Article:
Cover image of "The Prodigal Spy," a book by espionage novelist Joseph Kanon

The espionage novelist Joseph Kanon has been writing spy novels set largely in post-World War II Europe since 1997, when his debut novel, Los Alamos, was published. That book won the Edgar Award for Best First Novel — well-deserved recognition for an outstanding thriller that was also an accomplished work of historical fiction. Most of his six later novels were equally captivating: well-written, well-researched, and well received by critics and readers alike.

The Prodigal Spy, the only one of Kanon’s seven novels that I hadn’t yet read, was his second book. Unfortunately, like so many second novels, it appears to have been a struggle to write. The novel is very slow on the uptake, requiring a long, sometimes tedious recitation of the childhood observations of its protagonist, Nick Kotlar. Only in Part Two of a three-part novel does the action really get going.

Un-American activities

Unlike Kanon’s previous work, which is set in the years 1945 to about 1950, The Prodigal Spy opens in 1950, slips directly to 1953, and then gets really interesting in 1969. The subject matter revolves around the anti-Communist witch-hunt in the United States in the 1950s. The story focuses on a Congressional committee that is a stand-in for HUAC, the House Un-American Activities Committee, which is distinguished by having conducted its affairs in a markedly Un-American manner without having uncovered more than a handful of ineffectual Communists. In Kanon’s novel, an investigation by the Committee leads to the exposure of a genuine Communist spy in the State Department. That spy turns out to have been Nick Kotlar’s father, Walter.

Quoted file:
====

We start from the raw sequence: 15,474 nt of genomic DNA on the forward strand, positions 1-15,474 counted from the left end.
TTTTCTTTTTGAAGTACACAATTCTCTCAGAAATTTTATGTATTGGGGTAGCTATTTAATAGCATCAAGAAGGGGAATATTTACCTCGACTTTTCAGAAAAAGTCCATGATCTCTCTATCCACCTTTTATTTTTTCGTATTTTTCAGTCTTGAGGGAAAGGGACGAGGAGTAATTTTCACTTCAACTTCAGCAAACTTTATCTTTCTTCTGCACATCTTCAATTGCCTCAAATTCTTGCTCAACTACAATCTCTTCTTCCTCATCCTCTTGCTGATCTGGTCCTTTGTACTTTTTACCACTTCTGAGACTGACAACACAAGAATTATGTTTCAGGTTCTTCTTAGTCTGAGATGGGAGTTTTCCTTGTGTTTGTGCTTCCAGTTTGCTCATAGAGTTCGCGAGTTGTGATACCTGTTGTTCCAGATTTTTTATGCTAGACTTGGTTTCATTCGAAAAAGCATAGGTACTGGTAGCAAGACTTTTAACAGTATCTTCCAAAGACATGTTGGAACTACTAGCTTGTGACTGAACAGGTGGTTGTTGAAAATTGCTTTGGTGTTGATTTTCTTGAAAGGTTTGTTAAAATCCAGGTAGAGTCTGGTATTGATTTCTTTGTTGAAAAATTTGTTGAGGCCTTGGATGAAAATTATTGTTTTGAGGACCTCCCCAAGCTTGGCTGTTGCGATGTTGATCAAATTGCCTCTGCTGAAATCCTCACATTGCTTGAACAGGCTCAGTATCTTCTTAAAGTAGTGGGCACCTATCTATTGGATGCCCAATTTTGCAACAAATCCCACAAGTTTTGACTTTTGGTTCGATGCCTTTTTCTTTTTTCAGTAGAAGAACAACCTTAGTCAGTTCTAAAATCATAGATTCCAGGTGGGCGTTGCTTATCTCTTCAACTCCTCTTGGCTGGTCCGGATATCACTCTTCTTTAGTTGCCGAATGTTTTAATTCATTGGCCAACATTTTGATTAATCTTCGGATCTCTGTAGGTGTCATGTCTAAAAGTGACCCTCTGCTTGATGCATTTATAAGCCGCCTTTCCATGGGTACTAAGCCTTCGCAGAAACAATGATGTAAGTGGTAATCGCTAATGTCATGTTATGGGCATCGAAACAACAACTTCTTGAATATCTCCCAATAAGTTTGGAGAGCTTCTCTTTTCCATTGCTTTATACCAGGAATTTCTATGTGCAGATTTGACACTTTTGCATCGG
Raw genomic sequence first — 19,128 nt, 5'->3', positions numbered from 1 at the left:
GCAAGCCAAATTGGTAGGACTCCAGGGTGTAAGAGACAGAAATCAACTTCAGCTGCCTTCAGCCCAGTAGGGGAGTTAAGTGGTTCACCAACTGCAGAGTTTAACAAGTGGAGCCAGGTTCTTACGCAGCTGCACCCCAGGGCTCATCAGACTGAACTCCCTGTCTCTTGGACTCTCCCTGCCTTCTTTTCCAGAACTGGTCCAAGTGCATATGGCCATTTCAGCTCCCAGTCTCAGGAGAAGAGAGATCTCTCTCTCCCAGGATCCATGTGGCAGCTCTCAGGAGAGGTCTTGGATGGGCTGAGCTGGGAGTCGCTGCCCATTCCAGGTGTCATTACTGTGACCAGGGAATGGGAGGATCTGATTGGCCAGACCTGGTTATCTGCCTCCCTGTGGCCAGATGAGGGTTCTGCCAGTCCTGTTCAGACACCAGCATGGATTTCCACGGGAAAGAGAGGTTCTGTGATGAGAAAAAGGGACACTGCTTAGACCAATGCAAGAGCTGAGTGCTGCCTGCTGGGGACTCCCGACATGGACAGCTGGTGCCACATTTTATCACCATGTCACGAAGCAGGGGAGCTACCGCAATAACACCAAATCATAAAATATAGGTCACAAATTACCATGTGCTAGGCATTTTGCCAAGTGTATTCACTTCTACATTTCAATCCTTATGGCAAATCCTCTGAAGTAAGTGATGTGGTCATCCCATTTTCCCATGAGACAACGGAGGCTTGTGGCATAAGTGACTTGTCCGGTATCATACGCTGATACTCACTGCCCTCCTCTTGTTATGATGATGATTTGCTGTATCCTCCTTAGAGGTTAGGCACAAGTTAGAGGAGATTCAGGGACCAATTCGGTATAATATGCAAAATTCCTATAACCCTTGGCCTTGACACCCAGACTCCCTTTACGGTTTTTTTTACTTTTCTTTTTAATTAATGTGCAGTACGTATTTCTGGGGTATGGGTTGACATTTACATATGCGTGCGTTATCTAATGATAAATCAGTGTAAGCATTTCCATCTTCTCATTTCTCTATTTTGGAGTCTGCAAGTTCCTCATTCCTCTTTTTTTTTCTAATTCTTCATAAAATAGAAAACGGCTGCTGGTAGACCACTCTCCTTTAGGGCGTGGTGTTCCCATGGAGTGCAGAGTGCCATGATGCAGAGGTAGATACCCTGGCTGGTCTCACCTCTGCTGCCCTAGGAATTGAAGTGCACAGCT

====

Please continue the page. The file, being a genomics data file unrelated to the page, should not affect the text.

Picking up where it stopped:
The Prodigal Spy by Joseph Kanon ★★★★☆

An action-filled spy novel

Nick Kotlar grows up under the shadow of his notorious father and cuts a path through life that is meant to prove that he is a true patriot. He even serves as a soldier in Vietnam for a time. When his mother remarries a wealthy family friend, “Uncle Larry” Warren, a senior Washington official, Nick is happy to take his new name.

When the book finally gets around to 1969, Nick is 29 and a graduate student at the London School of Economics, and the action gets underway. He is befriended by a young woman who, it turns out, is carrying a message from his father. Nick had long thought his father dead in Moscow. Now he resolves to visit the old man in his new home in Prague, with the young woman in tow. Naturally, romance blooms, though not right away.

I loved every other one of Joseph Kanon’s novels. I merely liked this one.

For more great reading     

For reviews of all of this author’s espionage novels, see Joseph Kanon’s spy thrillers are superb.

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